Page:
(…) there lived one Yurine, a man of poor means even for those days. He loved saké wine, and scarcely ever spent a day without drinking some of it. Yurine lived near the place which is now called Sudzukawa, a little to the north of the river known as Fujikawa.

On the day which followed Fuji San’s appearance, Yurine became ill and was in consequence unable to drink his cup of saké. He became worse and worse, and, at last feeling that there could be no hope for him, decided to give himself the pleasure of drinking a cup before he died. Accordingly, he called to himself his only son, Koyuri, a boy of fourteen years, and told him to go and fetch him a cup or two of the wine. Koyuri was sorely perplexed. He had no saké in the house, and there was not a single coin left wherewith to buy. This he did not like to tell his father, fearing that the unpleasant state of affairs might make him worse. So he took his gourd and went wandering along the beach, wondering how he could get what his father wanted. While thus employed Koyuri heard a voice calling him by name. As he looked up towards the pines which fringed the beach, he saw a man and a woman sitting beneath an immense tree; their hair was a scarlet red, and so were their bodies. At first, Koyuri was afraid,—he had never seen their like before,—but the voice was kindly, and the man was making signs to him to approach. Koyuri did so in fear and trembling, but with that coolness which characterises the Japanese boy.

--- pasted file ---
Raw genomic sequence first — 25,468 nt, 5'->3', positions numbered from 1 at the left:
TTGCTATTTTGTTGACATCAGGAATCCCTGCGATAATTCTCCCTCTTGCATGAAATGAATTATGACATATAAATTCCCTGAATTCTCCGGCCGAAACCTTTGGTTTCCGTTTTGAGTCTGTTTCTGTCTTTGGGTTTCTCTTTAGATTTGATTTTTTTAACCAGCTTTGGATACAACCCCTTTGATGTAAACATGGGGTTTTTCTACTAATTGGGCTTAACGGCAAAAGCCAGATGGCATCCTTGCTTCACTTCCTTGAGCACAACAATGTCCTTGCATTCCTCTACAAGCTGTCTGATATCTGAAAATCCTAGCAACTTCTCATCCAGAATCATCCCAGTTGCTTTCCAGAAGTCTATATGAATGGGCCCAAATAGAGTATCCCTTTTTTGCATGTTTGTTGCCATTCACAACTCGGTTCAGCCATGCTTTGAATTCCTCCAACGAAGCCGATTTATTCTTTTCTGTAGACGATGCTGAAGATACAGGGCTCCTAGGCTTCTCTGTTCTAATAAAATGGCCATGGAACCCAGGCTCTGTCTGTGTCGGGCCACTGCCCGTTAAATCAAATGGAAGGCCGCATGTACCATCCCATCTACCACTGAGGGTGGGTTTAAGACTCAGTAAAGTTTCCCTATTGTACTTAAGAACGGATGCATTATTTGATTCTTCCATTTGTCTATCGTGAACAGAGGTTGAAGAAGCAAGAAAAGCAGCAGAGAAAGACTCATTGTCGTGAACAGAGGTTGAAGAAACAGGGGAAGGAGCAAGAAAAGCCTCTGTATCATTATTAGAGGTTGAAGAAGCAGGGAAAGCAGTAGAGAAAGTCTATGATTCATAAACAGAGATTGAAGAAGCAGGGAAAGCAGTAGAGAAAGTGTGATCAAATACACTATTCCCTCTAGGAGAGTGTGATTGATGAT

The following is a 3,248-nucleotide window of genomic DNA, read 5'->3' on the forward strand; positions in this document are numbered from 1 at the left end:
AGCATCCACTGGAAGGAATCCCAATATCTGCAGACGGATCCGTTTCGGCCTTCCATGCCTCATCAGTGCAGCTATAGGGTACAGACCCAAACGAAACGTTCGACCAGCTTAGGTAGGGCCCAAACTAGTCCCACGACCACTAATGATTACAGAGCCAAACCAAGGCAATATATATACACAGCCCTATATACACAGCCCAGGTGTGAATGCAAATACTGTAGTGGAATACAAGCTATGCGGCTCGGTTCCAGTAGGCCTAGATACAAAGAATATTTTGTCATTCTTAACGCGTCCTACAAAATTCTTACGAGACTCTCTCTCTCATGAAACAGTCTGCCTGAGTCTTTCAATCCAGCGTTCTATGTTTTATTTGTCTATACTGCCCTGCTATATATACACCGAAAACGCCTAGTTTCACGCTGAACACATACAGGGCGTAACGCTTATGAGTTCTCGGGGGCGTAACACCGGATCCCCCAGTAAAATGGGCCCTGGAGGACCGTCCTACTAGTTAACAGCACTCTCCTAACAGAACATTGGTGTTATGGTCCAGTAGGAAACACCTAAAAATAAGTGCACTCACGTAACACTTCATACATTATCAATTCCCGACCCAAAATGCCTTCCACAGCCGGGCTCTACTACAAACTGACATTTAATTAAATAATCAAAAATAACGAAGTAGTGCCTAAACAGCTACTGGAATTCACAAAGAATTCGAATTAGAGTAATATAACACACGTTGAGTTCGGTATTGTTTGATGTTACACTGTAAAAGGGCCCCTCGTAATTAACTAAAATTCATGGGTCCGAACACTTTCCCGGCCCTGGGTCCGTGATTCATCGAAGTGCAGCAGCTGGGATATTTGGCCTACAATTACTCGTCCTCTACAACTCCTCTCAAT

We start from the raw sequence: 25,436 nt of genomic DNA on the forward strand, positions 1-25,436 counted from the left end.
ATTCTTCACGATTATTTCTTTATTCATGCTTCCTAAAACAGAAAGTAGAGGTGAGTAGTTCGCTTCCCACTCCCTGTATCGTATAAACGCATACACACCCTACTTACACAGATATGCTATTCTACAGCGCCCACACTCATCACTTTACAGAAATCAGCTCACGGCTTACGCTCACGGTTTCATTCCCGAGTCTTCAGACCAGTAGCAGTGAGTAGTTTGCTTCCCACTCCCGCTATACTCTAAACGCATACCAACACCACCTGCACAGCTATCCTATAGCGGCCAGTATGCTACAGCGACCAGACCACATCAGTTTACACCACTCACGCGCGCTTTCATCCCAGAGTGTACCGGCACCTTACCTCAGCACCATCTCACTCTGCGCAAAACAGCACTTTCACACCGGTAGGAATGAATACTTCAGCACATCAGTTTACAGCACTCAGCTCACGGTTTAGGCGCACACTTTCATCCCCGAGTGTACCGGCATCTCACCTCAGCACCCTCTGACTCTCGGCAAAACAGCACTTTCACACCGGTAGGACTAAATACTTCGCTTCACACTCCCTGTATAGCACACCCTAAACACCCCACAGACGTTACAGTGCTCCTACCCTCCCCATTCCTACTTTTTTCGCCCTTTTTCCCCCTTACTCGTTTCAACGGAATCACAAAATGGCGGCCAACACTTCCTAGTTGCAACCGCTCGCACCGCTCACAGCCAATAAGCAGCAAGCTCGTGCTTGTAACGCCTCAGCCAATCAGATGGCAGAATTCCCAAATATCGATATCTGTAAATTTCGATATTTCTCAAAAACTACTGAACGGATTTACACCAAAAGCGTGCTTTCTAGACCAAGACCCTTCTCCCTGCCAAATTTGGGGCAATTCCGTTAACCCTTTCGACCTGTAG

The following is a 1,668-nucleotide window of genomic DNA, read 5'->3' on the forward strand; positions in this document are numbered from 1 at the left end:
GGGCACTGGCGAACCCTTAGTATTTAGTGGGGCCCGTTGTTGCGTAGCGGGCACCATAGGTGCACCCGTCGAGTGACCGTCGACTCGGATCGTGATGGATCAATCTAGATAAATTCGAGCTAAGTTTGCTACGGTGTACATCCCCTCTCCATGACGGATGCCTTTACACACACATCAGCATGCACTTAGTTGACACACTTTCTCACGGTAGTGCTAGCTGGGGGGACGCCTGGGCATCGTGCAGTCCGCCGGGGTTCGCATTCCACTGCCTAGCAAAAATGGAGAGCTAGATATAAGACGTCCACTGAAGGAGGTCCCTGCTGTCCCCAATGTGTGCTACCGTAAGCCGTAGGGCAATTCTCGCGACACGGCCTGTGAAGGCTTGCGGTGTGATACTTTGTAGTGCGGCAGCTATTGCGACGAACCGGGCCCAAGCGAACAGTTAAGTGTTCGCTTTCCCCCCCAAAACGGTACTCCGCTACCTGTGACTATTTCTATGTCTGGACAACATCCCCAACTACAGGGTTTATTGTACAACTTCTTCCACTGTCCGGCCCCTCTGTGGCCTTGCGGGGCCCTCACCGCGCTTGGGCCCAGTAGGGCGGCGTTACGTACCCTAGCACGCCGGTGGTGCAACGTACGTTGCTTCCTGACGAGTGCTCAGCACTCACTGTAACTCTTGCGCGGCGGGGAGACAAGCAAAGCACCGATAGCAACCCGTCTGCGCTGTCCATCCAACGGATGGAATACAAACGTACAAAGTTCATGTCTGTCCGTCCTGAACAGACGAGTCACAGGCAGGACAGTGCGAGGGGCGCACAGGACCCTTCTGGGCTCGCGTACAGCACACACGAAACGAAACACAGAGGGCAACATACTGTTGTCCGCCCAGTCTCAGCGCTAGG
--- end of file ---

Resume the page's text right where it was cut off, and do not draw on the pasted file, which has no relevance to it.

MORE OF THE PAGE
As Koyuri approached the strange people he noticed that they were drinking saké from large flat cups known as ‘sakadzuki,’ and that on the sand beside them was an immense jar, from which they took the liquor; moreover, he noticed that the saké was whiter than any he had seen before.

How does the story end?

…to be continued.

The white sake depicted here is possibly nigori,  a cloudy or milky sake, which is becoming increasingly popular due to its lightly sweet taste and rich, creamy texture. Nigori sake is unfiltered or roughly filtered so that some of the rice sediment is left in the sake, giving it a cloudy or milky appearance.



P.S. As you ponder over the story of the white sake, grab a bottle of Shirakawago sasanigori sake from MFD to experience the cloudy, layered, semi-sweet, silky taste of a nigori sake. Imagine the beautiful moment as Koyuri laid eyes on a nigorizake for the very first time.